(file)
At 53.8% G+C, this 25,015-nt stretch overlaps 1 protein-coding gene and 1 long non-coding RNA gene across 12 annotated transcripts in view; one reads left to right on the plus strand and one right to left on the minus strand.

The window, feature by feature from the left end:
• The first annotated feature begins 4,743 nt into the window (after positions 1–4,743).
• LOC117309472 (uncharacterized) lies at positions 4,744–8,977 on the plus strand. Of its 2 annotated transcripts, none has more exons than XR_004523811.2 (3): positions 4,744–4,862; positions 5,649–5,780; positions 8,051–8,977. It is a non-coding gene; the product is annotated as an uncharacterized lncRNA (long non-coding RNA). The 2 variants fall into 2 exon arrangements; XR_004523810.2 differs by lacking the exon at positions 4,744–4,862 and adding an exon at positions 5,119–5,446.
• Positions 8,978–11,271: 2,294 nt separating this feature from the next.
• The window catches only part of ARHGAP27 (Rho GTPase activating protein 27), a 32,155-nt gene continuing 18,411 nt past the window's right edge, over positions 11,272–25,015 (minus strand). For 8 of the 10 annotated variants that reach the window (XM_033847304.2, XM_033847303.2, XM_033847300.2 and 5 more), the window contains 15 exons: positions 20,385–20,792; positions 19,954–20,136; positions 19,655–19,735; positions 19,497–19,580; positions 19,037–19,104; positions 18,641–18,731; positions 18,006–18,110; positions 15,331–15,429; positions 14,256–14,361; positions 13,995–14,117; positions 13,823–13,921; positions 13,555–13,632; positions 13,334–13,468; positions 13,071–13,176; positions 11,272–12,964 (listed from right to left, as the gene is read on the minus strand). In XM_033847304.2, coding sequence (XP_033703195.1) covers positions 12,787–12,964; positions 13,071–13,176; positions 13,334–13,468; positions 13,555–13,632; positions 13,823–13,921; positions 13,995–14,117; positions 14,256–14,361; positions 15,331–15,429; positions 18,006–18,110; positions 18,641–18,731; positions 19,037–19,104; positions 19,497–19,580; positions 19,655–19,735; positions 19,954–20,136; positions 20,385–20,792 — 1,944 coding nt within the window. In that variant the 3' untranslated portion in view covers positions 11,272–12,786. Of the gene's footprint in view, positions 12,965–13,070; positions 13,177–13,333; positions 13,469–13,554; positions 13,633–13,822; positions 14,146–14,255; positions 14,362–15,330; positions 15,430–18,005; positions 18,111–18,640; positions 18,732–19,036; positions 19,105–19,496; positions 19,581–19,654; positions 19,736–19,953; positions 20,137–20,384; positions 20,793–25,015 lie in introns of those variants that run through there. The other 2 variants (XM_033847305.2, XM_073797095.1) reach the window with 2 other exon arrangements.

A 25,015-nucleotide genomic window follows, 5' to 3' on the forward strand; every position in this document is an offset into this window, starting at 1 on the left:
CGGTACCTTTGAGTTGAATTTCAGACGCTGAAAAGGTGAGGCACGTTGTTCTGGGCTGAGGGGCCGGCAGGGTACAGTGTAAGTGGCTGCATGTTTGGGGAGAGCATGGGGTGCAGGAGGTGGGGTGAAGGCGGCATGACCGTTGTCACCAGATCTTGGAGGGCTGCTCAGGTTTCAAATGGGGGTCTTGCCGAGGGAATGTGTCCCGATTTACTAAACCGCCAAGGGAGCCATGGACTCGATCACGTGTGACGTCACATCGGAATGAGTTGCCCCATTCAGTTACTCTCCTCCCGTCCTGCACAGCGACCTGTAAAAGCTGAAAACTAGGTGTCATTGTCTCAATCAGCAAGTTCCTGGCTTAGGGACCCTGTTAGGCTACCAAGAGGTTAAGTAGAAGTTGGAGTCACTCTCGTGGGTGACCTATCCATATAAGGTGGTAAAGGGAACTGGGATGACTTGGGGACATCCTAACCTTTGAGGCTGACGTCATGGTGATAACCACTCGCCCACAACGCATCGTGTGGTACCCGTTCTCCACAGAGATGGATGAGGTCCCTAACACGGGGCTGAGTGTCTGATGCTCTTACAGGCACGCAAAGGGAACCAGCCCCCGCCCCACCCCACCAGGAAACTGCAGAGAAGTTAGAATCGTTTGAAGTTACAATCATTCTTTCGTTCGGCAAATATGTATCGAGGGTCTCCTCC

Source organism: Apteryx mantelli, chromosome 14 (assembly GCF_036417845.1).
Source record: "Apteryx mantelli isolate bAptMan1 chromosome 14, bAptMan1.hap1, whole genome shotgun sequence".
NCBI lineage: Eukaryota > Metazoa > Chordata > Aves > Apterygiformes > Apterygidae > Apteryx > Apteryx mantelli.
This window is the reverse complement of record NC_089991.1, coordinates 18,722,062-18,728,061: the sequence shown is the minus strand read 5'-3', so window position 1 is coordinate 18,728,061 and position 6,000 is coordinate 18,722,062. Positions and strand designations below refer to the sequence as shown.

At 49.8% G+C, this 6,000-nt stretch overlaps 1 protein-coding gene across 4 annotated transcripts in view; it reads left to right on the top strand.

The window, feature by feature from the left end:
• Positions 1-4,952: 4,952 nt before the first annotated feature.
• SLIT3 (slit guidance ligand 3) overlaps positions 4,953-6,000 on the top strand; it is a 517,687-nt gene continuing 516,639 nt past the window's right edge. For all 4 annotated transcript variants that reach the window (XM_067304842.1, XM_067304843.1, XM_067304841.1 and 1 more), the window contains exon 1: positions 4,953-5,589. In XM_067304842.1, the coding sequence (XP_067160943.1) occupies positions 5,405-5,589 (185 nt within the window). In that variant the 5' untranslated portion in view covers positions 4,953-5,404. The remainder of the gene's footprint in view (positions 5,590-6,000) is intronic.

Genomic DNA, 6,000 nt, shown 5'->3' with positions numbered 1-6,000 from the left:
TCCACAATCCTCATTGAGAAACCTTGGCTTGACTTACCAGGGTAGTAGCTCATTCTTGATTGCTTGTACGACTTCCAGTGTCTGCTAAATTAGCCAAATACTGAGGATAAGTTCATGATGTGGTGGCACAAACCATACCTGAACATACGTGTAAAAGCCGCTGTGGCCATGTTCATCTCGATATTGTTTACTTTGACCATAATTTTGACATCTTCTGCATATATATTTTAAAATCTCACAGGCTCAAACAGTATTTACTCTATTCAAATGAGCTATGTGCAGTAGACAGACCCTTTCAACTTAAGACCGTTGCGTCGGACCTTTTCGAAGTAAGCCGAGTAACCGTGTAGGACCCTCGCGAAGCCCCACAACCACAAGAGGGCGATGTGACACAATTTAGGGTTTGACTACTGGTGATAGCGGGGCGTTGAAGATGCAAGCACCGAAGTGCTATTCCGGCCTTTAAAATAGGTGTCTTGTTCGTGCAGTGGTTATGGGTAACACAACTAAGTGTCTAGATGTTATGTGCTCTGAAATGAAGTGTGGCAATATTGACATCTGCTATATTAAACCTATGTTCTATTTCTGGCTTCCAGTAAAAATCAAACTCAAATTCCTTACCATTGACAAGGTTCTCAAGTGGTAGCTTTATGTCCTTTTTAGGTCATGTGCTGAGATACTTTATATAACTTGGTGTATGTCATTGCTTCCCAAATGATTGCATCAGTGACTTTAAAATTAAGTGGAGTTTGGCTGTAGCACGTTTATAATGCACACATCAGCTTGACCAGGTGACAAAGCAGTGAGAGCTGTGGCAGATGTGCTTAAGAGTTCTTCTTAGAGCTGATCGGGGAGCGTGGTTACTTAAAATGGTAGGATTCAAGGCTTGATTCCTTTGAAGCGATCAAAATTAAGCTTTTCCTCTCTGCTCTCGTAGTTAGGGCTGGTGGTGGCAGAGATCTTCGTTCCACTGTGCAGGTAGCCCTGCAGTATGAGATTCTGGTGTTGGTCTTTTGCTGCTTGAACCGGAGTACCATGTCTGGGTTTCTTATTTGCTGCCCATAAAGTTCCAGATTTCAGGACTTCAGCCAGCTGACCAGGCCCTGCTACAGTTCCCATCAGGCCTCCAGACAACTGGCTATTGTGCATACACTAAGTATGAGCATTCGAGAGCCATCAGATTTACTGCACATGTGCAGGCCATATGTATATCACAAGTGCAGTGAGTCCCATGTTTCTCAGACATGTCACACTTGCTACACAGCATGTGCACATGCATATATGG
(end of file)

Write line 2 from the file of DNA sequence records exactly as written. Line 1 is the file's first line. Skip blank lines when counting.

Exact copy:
The window, feature by feature from the left end: